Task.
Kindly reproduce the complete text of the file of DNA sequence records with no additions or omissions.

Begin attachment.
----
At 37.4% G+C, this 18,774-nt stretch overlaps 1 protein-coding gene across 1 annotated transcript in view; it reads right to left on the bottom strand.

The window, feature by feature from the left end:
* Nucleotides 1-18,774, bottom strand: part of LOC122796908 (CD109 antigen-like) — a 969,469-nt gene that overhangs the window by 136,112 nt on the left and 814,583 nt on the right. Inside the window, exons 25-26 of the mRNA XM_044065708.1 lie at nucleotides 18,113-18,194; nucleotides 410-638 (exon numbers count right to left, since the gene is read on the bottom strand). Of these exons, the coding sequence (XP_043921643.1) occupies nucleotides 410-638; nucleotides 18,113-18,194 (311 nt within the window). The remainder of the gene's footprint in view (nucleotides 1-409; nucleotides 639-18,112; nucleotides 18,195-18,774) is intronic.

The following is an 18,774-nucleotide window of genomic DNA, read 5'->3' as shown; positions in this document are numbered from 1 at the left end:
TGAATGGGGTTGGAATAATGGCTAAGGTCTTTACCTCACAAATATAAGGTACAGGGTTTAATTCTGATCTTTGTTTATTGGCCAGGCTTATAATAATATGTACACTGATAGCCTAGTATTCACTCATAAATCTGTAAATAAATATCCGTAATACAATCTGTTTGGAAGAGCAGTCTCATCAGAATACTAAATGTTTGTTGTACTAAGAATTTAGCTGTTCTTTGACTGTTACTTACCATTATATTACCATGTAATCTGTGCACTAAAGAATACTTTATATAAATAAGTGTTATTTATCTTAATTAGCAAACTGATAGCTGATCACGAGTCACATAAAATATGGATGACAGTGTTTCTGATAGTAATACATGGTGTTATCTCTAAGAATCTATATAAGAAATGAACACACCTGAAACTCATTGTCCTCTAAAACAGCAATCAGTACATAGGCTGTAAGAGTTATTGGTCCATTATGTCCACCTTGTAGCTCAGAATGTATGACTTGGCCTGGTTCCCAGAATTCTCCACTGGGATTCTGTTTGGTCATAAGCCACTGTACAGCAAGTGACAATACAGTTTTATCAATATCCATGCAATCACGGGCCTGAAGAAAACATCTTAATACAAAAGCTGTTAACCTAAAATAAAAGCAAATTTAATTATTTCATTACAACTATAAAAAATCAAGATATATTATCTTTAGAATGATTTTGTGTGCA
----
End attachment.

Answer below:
At 37.4% G+C, this 18,774-nt stretch overlaps 1 protein-coding gene across 1 annotated transcript in view; it reads right to left on the bottom strand.

The window, feature by feature from the left end:
* Nucleotides 1-18,774, bottom strand: part of LOC122796908 (CD109 antigen-like) — a 969,469-nt gene that overhangs the window by 136,112 nt on the left and 814,583 nt on the right. Inside the window, exons 25-26 of the mRNA XM_044065708.1 lie at nucleotides 18,113-18,194; nucleotides 410-638 (exon numbers count right to left, since the gene is read on the bottom strand). Of these exons, the coding sequence (XP_043921643.1) occupies nucleotides 410-638; nucleotides 18,113-18,194 (311 nt within the window). The remainder of the gene's footprint in view (nucleotides 1-409; nucleotides 639-18,112; nucleotides 18,195-18,774) is intronic.

The following is an 18,774-nucleotide window of genomic DNA, read 5'->3' as shown; positions in this document are numbered from 1 at the left end:
TGAATGGGGTTGGAATAATGGCTAAGGTCTTTACCTCACAAATATAAGGTACAGGGTTTAATTCTGATCTTTGTTTATTGGCCAGGCTTATAATAATATGTACACTGATAGCCTAGTATTCACTCATAAATCTGTAAATAAATATCCGTAATACAATCTGTTTGGAAGAGCAGTCTCATCAGAATACTAAATGTTTGTTGTACTAAGAATTTAGCTGTTCTTTGACTGTTACTTACCATTATATTACCATGTAATCTGTGCACTAAAGAATACTTTATATAAATAAGTGTTATTTATCTTAATTAGCAAACTGATAGCTGATCACGAGTCACATAAAATATGGATGACAGTGTTTCTGATAGTAATACATGGTGTTATCTCTAAGAATCTATATAAGAAATGAACACACCTGAAACTCATTGTCCTCTAAAACAGCAATCAGTACATAGGCTGTAAGAGTTATTGGTCCATTATGTCCACCTTGTAGCTCAGAATGTATGACTTGGCCTGGTTCCCAGAATTCTCCACTGGGATTCTGTTTGGTCATAAGCCACTGTACAGCAAGTGACAATACAGTTTTATCAATATCCATGCAATCACGGGCCTGAAGAAAACATCTTAATACAAAAGCTGTTAACCTAAAATAAAAGCAAATTTAATTATTTCATTACAACTATAAAAAATCAAGATATATTATCTTTAGAATGATTTTGTGTGCA